Date of Award

8-9-2014

Document Type

Open Access Dissertation

Department

Educational Leadership and Policies

First Advisor

Katherine Chaddock

Abstract

This study examined school founding practices of Northern and Southern women educators who initiated primary schools for blacks during the Civil War, reconstruction, and progressive eras. Case study and historical methodologies contrasted two Northern white and two Southern black school founders in the areas of backgrounds, religious affiliations, educational philosophies, political astuteness, and resourcefulness. This study relied on in-depth reviews, content analyses, and cluster analyses of archives, biographies, personal diaries, newspapers, newsletters, and secondary literature to answer the research questions. Strikingly, Rachel Crane Mather and Mary McLeod Bethune’s missionary zeal emerged from their evangelical duty of converting lives to the Christian faith. Their missionary zeal merged with curricula demonstrating religious commitment and transmitting missionary zeal to students. Political acumen was requisite for effective resourcefulness and unlimited to specific techniques.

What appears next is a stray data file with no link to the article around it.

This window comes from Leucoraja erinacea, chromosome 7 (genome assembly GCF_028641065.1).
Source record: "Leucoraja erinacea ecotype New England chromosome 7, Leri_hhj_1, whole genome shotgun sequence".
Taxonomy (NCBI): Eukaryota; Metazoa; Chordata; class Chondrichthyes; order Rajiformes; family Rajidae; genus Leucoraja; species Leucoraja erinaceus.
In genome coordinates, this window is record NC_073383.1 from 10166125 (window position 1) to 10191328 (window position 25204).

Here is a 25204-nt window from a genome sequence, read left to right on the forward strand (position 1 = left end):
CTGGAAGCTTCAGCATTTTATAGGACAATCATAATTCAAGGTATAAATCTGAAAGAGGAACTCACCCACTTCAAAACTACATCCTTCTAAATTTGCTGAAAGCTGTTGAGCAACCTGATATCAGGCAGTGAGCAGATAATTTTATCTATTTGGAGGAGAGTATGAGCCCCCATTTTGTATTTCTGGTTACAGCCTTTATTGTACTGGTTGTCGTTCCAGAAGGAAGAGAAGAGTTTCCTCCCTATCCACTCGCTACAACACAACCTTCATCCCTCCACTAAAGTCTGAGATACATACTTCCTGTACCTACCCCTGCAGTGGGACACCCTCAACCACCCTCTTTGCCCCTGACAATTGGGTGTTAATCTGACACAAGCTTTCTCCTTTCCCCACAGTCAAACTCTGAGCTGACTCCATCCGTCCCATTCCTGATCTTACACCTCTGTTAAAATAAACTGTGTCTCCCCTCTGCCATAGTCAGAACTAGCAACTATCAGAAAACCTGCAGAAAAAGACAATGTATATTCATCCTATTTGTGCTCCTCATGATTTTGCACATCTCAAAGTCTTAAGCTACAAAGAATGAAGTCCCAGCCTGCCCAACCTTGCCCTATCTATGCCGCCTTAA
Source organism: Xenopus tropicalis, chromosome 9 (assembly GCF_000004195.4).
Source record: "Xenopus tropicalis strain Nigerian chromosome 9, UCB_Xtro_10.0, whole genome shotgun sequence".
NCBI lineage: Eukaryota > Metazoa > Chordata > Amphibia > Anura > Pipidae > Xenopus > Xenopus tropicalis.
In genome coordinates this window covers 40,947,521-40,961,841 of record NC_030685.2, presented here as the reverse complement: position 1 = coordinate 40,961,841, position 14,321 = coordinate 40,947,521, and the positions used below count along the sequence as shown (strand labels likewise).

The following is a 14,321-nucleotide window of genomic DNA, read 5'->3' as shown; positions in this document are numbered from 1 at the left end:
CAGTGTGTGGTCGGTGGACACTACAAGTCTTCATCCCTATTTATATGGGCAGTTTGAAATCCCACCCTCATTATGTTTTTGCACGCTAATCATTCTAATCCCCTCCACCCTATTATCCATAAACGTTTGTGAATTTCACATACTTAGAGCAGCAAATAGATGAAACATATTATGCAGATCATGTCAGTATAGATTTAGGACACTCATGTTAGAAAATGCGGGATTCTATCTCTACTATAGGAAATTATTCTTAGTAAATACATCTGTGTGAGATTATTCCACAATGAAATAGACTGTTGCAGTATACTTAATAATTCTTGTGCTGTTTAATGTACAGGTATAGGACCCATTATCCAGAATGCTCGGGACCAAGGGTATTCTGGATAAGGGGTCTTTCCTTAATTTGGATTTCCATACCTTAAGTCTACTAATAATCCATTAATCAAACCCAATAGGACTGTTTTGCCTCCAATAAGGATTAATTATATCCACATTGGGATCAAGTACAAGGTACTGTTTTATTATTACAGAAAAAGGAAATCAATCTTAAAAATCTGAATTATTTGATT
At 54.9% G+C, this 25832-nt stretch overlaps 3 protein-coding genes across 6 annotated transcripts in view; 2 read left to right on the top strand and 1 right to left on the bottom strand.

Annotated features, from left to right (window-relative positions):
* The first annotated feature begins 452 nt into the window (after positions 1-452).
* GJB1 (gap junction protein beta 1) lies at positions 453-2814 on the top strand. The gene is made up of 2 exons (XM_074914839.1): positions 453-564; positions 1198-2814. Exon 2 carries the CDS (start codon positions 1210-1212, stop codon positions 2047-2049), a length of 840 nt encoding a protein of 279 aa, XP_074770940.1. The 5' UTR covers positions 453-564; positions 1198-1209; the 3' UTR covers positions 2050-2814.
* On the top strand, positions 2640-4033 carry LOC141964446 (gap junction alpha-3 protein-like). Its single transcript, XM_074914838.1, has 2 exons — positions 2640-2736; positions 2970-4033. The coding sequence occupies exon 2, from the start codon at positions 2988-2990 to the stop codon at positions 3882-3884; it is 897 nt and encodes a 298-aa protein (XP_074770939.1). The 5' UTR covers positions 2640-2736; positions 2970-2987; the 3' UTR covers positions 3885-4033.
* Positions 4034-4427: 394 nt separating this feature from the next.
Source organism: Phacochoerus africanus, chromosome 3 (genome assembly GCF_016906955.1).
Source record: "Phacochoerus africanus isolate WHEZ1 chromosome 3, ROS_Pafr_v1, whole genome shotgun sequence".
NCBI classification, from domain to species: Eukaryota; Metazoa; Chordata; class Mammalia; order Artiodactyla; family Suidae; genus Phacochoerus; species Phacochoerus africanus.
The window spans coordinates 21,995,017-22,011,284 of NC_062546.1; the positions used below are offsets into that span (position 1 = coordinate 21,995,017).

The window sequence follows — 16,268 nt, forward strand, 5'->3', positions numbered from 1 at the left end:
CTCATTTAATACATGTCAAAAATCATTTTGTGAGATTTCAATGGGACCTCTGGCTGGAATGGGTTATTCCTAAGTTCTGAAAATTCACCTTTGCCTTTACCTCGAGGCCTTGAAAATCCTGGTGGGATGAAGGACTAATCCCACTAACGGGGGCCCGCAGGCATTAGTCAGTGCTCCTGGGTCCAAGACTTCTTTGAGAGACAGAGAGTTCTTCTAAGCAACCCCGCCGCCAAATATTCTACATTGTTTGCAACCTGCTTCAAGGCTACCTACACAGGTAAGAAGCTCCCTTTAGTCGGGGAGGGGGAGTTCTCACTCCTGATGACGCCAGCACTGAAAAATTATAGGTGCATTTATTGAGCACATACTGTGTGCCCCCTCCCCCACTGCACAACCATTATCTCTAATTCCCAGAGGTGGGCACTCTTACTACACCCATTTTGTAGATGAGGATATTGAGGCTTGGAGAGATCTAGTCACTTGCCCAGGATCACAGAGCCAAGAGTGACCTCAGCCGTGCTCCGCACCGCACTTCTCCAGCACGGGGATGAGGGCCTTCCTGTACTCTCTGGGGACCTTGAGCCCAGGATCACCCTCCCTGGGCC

Interestingly, social, economic, and educational limitations produced political acumen shaping resourcefulness. Further, geographic regions, while mostly isolated, did not influence the longevity of their schools; instead, geographic regions enabled Southern school founders to use aggressive approaches to secure resources for their schools. Northern school founders inherited social capital from their families, friends, and social groups while Southern school founders acquired social capital through educational experiences.

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